The recovery from COVID-19 has brought potential issues and necessary adaptations, including changes in airline operations and consumer behavior. For example, last year nearly 50 new domestic and international air routes were announced starting August 2023, by airliners such as Air Canada, Atlantic Airways, IndiGo, and others, to meet a rising demand from consumers. A consistent surge in passenger air travel after a large gap during the pandemic could create scheduling and availability challenges for airlines.

3) Impact of International Conflicts

The conflict between Russia and Ukraine, starting in 2022, brought along the imposition of various sanctions and the creation of a few no-fly zones, which hampered the aviation sector. The impact of the conflict was especially felt by specific trading partners and across key markets. The start of the war prompted a surge in global oil prices. However, the opportunity to find alternative sources of fuel and destination markets will help to offset some of these potential impacts over the next few years.

Similarly, the recent Israel-Hamas War resulted in a large number of canceled flights in the Middle East region, a cut down of seats available, and a significant reduction in total revenues for many airlines. Fuel costs are a notable area of concern for international companies. Most airlines opted for hedging oil bills to mitigate the risks of the war. Air Canada and Air Shuttle had reported profits from their measures to protect against fuel price changes.

4) Lack of Skilled Professionals

A personnel shortfall spanning a broad spectrum of roles—pilots, engineers, air traffic controllers, and maintenance technicians among them—poses a significant impediment to the industry’s operational capacity and growth potential. A report by Boeing projected that the aviation industry may need an additional 612,000 pilots, 626,000 maintenance technicians, and 886,000 cabin crew members over the next two decades to meet the accelerating demand for air cargo and travel services.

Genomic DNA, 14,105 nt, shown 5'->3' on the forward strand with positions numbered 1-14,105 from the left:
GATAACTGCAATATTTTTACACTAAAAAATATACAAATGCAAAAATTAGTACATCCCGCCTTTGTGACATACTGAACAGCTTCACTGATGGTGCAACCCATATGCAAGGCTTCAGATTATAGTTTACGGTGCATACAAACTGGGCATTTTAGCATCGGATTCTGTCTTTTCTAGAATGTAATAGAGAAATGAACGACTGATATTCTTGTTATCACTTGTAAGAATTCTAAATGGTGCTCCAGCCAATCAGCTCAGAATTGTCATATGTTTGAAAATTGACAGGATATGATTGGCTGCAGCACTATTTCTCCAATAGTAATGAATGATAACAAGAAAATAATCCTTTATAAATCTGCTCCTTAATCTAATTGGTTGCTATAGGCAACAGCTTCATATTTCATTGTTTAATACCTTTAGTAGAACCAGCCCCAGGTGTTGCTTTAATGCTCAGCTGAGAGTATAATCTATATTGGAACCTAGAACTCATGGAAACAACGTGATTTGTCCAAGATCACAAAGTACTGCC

A survey conducted by IATA in 2023 revealed that nearly 37% of ground handling professionals said there would be staffing shortages until the end of 2023 and beyond, with 60% stating there was a lack of qualified staff for carrying out operations smoothly. These statistics demonstrage the necessity for workforce development within the aviation sector. Addressing these challenges head-on is imperative for safeguarding operational continuity, upholding safety standards, and preserving competitive advantage in a rapidly changing global landscape.

5) Inadequate Airline Infrastructure

Airport infrastructure such as runways, hotels, terminals, concourses, shopping centers, and lounges need to consistently be upgraded to cope with the rise in the number of air passengers. To maintain the reputation of the airline and remain ahead of the competition, aircraft should be periodically upgraded and maintained, while onsite amenities such as aircraft ground handling systems are also required to be renovated. Doing so certainly has its advantages, but consistent upgrades can have a significant impact on an airline company’s finances and create challenges for the aviation market.